Baseball America’s Perspective on the Astros

What a difference a year makes. As the Houston Astros begin to harvest their farm system for contributing players, for a first place club, the national pundits can’t help but notice.

“Last year at this time they had bad publicity from the whole Brady Aiken thing and the way the whole 2014 draft went,” said John Manuel, the Editor in Chief of Baseball America this week from Durham, North Carolina. “Mark Appel was struggling. Kris Bryant was breaking out and they were in last place. Now here 12 months later, it just feels like the whole momentum of the organization is just so different.”

This year’s draft contributed to the momentum Manuel speaks of.

“If they get everybody signed from this year’s draft, I think they had a great draft and the best first day of the draft of any team. I love that haul of Alex Bregman, Kyle Tucker and Daz Cameron.”

Manuel feels that the Astros are really good at acquiring hitting prospects. The pitching aspect of the organization has another key ingredient.

“In my mind, pitching wise, in Brent (Strom) we trust. Brent Strom is fantastic. I think he is the single best thing Jeff Luhnow has done coming over to the Astros was bringing Strom with him from St. Louis. Brent can make Dallas Keuchel from good to great or Collin McHugh from decent into a front line guy and he has really helped Lance McCullers, so if anybody can fix Mark Appel it is Brent Strom and Appel is starting to get going so there are a lot of up arrows for the Astros organization.”

The wildcard of this year’s draft, especially Day 1, was being able to select Daz Cameron at 37.

“They tried to force him down 32 spots and that is hard,” Manuel continued. “There were a lot of teams in between them at five and 37 and they made it work and Daz’s advisors, the Scott Boras Corporation, helped make that work, putting a big number on their player and saying you need to properly value this player if you are going to draft him because he isn’t just going to automatically sign.”

Amateur players can have advisors and not agents. The Brady Aiken, Jacob Nix saga reinforced the tap dancing act involved. Manuel describes it as uncomfortable even discussing the “advisor” role on television or in interviews.

“In my mind, an amateur player should be able to have legal representation in contract negotiations with a multi-million dollar company,” he said. “I don’t want to be the person to make Daz Cameron to not be NCAA eligible, so I play by their semantics, but he is being well advised in my mind. We had him in the Top 10 in talent in this draft. If he signs the Astros would have three of the top ten players, no other team will do that.”

The emergence of Carlos Correa has also worked out. There was a time when the number two pick in the 2012 Draft, Byron Buxton, who went to Minnesota looked to be the future star of the class. Baseball America sent a reporter to cover Buxton in 2013 and the writer said he wouldn’t trade Buxton for all three of the players the Astros procured with the savings of taking Correa number one.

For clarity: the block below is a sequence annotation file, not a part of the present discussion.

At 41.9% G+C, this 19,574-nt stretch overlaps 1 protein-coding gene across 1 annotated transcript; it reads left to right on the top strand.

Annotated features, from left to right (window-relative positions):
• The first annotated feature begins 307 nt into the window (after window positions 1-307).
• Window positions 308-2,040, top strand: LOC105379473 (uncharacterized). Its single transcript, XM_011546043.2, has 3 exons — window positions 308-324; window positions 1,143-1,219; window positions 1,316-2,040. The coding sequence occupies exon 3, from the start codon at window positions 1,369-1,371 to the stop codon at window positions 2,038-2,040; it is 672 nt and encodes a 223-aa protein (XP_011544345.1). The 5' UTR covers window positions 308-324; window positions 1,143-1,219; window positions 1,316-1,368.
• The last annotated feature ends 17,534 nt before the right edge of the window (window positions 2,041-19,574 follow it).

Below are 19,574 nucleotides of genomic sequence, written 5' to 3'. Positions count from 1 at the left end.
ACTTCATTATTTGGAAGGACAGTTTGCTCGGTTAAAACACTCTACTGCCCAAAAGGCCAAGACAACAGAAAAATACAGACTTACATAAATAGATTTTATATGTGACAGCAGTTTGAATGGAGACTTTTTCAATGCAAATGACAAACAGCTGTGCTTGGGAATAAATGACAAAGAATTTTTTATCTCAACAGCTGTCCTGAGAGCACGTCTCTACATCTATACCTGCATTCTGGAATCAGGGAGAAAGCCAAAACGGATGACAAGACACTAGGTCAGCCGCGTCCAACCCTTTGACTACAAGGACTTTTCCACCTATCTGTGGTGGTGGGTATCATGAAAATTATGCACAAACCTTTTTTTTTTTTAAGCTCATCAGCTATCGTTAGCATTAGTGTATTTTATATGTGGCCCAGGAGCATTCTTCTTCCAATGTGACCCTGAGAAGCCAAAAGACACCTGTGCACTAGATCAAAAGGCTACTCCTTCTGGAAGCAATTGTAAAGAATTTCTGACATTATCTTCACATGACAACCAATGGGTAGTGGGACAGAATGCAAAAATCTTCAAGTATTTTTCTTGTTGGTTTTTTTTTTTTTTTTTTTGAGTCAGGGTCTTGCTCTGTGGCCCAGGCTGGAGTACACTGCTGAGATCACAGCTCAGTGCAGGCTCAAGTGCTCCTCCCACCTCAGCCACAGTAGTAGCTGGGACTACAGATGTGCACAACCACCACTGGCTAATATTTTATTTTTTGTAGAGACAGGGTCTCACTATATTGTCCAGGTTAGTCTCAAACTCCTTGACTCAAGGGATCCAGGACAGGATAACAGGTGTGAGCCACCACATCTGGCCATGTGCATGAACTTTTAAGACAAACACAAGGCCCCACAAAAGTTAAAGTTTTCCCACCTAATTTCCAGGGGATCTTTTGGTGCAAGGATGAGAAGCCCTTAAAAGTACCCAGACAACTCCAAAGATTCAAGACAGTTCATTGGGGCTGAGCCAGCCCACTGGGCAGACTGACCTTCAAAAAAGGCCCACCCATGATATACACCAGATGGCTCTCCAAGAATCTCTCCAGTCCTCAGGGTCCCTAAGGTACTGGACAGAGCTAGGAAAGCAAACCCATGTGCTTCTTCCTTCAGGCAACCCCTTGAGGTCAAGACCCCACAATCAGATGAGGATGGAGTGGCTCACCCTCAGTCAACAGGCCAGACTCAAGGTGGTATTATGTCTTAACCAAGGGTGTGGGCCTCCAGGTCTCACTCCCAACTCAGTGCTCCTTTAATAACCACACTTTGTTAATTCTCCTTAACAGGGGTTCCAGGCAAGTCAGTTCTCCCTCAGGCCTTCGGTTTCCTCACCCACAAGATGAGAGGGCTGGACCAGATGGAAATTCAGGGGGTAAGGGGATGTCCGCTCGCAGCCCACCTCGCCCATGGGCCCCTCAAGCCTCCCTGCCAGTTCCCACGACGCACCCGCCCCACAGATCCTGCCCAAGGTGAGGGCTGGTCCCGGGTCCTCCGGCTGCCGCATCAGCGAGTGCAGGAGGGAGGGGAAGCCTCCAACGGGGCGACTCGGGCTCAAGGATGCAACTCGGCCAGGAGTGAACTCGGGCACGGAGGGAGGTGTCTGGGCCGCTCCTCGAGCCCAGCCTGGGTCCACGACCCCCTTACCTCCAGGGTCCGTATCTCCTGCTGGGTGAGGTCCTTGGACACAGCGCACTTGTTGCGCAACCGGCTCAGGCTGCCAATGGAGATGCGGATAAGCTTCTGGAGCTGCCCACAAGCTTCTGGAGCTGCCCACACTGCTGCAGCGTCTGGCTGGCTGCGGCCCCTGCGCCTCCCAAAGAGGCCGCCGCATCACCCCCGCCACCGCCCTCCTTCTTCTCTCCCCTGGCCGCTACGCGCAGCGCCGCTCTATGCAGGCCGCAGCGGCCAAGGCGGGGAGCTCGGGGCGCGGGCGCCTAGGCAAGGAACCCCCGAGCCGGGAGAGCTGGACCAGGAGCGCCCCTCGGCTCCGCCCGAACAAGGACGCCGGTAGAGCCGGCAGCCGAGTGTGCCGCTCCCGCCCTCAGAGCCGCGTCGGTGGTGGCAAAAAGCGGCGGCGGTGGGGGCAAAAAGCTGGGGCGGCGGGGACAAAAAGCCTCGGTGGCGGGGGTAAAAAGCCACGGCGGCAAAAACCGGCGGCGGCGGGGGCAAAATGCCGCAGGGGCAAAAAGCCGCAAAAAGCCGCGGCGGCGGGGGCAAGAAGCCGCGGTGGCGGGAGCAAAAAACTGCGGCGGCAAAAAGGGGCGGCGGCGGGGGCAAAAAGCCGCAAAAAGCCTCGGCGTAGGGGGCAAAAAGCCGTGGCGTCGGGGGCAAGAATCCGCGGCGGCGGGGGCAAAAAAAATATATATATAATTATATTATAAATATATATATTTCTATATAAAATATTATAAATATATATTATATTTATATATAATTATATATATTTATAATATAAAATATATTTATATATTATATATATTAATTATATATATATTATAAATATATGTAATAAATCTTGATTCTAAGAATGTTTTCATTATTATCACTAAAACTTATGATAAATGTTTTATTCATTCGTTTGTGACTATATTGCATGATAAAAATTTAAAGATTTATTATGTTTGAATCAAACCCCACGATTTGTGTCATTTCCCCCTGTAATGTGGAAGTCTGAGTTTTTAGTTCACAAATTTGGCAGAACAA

“Now I don’t think that is true,” Manuel said. “I don’t think the Astros would trade Correa for Buxton. If Correa can stay at shortstop long term, which certainly looks like he can, he might be a difference making athlete, a franchise changing kind of player- he could be that good.”

Still the almost instant success of this year’s talented rookie class, including Correa surprises Manuel.

“It is a group of prospects that have broken through, whether it is Kris Byrant or Addison Russell in Chicago, but Carlos Correa is towards the front of that and I think the entire industry underestimated him a little bit. If he didn’t go number one to the Astros in 2012, he might have gone as low as six or seven.”

More Major League organizations seem to be willing to jump their top prospects to the majors with little Double-A or Triple-A seasoning.

“All sports are copy cats,” Manuel explains. “One team runs a zone option or spread offense and suddenly everybody is doing it. Now with baseball, it is go all in on the draft and control your players. These things go in cycles. When you do see the young players have instant success that does embolden other teams I think, to try and follow that example. Ultimately it comes down to the players. If Carlos Correa hadn’t shown it in AA or AAA, the Astros wouldn’t have jumped him.”

Manuel credits Luhnow for some other picks, such as Preston Tucker who has also graduated to the majors this season but he didn’t want to leave former Scouting Director Bobby Heck out from required praise.

“I think Bobby drafted Keuchel, George Springer and a lot of the difference making guys the last few years, were Bobby guys. I am not taking anything away from the current regime, but I think Bobby deserves his credit too.”


More from Brett Dolan

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